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Summary

The objective of physical and environmental security is to prevent unauthorized access, damage, and interference to business premises and equipment. In this chapter, with a focus on the physical environment, we discussed the three elements to security—obstacles that deter trivial attackers and delay serious ones, detection systems that make it more likely that the attack will be noticed, and a response capability to repel or catch attackers. We began at the security perimeter, worked our way gradually inward to the data center, and then back out to mobile devices. Starting at the perimeter, we saw the importance of having a layered defense model as well as incorporating CPTED (crime prevention through environmental design) concepts. Moving inside the building, we looked at entry controls and the challenge of authorized access and identification. We acknowledged that not all access is equal. Workspaces and areas need to be classified so that levels of access can be determined and appropriate controls implemented. Equipment needs to be protected from damage, including natural disasters, voltage variations (such as surges, brownouts, and blackouts), fire, and theft. Purchasing Energy Star–certified equipment and proactively reducing energy consumption supports the long-term security principle of availability.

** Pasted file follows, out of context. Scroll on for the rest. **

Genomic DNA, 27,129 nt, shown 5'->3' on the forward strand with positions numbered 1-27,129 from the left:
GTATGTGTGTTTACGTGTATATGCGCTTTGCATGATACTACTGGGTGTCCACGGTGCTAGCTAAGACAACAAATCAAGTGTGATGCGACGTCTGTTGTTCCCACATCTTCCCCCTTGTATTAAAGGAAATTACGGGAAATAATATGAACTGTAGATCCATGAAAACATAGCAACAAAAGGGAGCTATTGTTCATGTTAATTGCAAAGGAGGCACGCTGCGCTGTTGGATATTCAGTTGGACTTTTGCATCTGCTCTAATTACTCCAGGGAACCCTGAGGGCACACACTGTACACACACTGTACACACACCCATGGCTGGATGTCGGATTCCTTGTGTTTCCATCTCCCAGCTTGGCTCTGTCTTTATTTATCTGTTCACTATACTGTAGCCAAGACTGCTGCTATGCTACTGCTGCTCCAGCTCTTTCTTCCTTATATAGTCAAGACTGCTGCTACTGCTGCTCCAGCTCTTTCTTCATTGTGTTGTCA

We explored the often-overlooked risks of device and media disposal and how important it is to permanently remove data before handing down, recycling, or discarding devices. Even the most innocuous devices or media may contain business or personal data in metadata, hidden or temporary files, web or data caches, or the browser history. Deleting files or formatting drives is not sufficient. DoD-approved disk-wiping software or a degaussing process can be used to permanently remove data. The most secure method of disposal is destruction, which renders the device and/or the media unreadable and unusable.

Mobile devices that store, process, or transmit company data are the newest challenge to physical security. These devices travel the world and in some cases are not even company-owned. Threats run the gamut from nosy friends and colleagues to targeted theft. The detection, investigation, notification, and after-the-fact response cost of a lost or stolen mobile device is astronomical. The economic impact of lost customer trust and confidence is long-lasting. Encryption and antitheft technology solutions that enable remote locate, remote lock, and remote delete/wipe functionality must be added to the protection arsenal.

Physical and environmental security policies include perimeter security, entry controls, workspace classification, working in secure areas, clean desk and clean screen, power consumption, data center and communications facilities environmental safeguards, secure disposal, and mobile device and media security.

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